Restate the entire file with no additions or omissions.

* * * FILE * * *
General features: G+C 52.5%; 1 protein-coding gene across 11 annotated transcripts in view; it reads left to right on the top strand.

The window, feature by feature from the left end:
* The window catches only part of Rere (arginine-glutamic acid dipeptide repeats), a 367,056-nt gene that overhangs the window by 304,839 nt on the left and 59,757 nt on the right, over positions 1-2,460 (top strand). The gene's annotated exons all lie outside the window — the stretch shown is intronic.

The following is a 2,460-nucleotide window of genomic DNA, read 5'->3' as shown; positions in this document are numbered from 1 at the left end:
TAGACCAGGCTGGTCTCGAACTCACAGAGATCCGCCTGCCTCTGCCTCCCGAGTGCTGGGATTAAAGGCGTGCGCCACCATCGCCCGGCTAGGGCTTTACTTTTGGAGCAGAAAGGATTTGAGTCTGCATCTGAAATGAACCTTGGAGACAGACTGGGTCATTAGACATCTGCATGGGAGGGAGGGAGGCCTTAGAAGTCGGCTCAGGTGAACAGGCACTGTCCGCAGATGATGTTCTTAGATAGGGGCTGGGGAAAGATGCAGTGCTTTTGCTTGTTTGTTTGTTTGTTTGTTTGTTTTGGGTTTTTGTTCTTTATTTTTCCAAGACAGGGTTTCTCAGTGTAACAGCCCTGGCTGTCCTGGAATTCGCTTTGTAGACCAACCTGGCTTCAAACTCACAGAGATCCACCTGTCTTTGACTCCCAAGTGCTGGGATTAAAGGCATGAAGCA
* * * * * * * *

General features: G+C 52.5%; 1 protein-coding gene across 11 annotated transcripts in view; it reads left to right on the top strand.

The window, feature by feature from the left end:
* The window catches only part of Rere (arginine-glutamic acid dipeptide repeats), a 367,056-nt gene that overhangs the window by 304,839 nt on the left and 59,757 nt on the right, over positions 1-2,460 (top strand). The gene's annotated exons all lie outside the window — the stretch shown is intronic.

The following is a 2,460-nucleotide window of genomic DNA, read 5'->3' as shown; positions in this document are numbered from 1 at the left end:
TAGACCAGGCTGGTCTCGAACTCACAGAGATCCGCCTGCCTCTGCCTCCCGAGTGCTGGGATTAAAGGCGTGCGCCACCATCGCCCGGCTAGGGCTTTACTTTTGGAGCAGAAAGGATTTGAGTCTGCATCTGAAATGAACCTTGGAGACAGACTGGGTCATTAGACATCTGCATGGGAGGGAGGGAGGCCTTAGAAGTCGGCTCAGGTGAACAGGCACTGTCCGCAGATGATGTTCTTAGATAGGGGCTGGGGAAAGATGCAGTGCTTTTGCTTGTTTGTTTGTTTGTTTGTTTGTTTTGGGTTTTTGTTCTTTATTTTTCCAAGACAGGGTTTCTCAGTGTAACAGCCCTGGCTGTCCTGGAATTCGCTTTGTAGACCAACCTGGCTTCAAACTCACAGAGATCCACCTGTCTTTGACTCCCAAGTGCTGGGATTAAAGGCATGAAGCA